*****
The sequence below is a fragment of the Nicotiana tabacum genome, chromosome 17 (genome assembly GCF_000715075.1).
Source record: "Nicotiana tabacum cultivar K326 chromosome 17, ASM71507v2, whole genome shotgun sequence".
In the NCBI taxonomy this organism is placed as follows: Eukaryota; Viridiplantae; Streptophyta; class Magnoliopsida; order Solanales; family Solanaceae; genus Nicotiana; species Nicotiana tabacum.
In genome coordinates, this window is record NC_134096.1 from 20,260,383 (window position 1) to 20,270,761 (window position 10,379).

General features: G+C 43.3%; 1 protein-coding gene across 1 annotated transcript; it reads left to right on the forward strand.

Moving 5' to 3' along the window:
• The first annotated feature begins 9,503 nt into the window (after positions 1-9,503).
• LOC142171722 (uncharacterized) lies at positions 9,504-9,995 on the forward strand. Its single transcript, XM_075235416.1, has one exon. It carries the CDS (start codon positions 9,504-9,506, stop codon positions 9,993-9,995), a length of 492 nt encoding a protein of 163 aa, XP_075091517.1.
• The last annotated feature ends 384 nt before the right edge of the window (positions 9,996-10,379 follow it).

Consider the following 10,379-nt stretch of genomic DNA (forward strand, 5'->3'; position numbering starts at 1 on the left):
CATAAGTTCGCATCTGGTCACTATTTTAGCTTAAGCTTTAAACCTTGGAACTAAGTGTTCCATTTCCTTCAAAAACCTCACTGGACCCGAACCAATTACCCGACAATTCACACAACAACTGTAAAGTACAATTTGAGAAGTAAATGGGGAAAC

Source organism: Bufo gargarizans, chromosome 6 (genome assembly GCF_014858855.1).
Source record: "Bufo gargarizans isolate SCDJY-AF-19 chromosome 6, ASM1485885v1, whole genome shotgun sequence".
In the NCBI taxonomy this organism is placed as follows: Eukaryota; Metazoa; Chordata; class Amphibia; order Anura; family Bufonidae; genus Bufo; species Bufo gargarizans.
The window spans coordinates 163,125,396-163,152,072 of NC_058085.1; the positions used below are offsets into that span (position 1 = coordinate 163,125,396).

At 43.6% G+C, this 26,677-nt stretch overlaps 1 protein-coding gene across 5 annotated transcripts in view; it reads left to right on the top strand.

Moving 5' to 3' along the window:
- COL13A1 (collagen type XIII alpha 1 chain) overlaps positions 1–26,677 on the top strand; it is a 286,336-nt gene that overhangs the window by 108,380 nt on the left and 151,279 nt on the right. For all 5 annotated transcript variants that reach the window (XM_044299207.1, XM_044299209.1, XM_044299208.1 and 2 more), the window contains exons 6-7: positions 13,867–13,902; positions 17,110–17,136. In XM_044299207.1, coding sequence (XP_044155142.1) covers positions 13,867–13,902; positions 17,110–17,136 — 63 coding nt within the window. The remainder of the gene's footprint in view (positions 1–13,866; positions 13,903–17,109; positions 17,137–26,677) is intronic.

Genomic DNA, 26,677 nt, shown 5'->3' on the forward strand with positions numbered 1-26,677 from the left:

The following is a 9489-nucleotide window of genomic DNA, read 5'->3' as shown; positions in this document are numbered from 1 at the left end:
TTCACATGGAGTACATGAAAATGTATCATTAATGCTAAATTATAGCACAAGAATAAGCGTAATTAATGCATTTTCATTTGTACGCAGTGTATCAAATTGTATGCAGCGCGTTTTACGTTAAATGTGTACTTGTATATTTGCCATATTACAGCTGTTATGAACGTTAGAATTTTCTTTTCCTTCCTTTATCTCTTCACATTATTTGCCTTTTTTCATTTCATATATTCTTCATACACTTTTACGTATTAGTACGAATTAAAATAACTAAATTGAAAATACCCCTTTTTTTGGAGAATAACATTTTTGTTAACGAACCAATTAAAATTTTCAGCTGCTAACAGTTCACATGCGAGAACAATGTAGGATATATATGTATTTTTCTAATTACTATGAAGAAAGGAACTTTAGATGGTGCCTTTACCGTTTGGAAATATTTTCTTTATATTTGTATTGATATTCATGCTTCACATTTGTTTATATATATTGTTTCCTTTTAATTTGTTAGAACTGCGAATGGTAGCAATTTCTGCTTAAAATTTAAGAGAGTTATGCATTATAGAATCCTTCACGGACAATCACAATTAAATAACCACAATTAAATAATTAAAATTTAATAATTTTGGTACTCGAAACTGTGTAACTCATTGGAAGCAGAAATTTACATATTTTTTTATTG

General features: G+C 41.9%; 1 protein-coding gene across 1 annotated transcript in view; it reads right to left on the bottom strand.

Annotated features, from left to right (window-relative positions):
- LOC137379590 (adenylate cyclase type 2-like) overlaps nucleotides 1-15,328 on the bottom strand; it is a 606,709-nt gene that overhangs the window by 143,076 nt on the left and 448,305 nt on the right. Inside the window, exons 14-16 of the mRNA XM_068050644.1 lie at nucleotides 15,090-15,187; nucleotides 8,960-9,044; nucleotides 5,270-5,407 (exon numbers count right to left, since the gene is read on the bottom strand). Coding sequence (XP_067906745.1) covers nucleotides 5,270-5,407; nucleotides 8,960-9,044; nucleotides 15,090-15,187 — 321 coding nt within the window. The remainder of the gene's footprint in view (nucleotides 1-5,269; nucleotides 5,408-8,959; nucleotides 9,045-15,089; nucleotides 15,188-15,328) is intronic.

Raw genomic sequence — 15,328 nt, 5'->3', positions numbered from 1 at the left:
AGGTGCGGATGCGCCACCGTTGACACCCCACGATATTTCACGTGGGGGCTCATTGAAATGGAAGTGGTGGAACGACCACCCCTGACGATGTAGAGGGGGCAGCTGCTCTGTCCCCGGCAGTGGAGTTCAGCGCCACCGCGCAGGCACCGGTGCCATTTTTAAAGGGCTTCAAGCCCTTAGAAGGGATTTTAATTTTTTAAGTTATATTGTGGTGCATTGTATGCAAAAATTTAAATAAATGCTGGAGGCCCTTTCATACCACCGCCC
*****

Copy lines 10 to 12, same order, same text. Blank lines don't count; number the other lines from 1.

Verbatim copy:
Consider the following 10,379-nt stretch of genomic DNA (forward strand, 5'->3'; position numbering starts at 1 on the left):
CATAAGTTCGCATCTGGTCACTATTTTAGCTTAAGCTTTAAACCTTGGAACTAAGTGTTCCATTTCCTTCAAAAACCTCACTGGACCCGAACCAATTACCCGACAATTCACACAACAACTGTAAAGTACAATTTGAGAAGTAAATGGGGAAAC

Source organism: Bufo gargarizans, chromosome 6 (genome assembly GCF_014858855.1).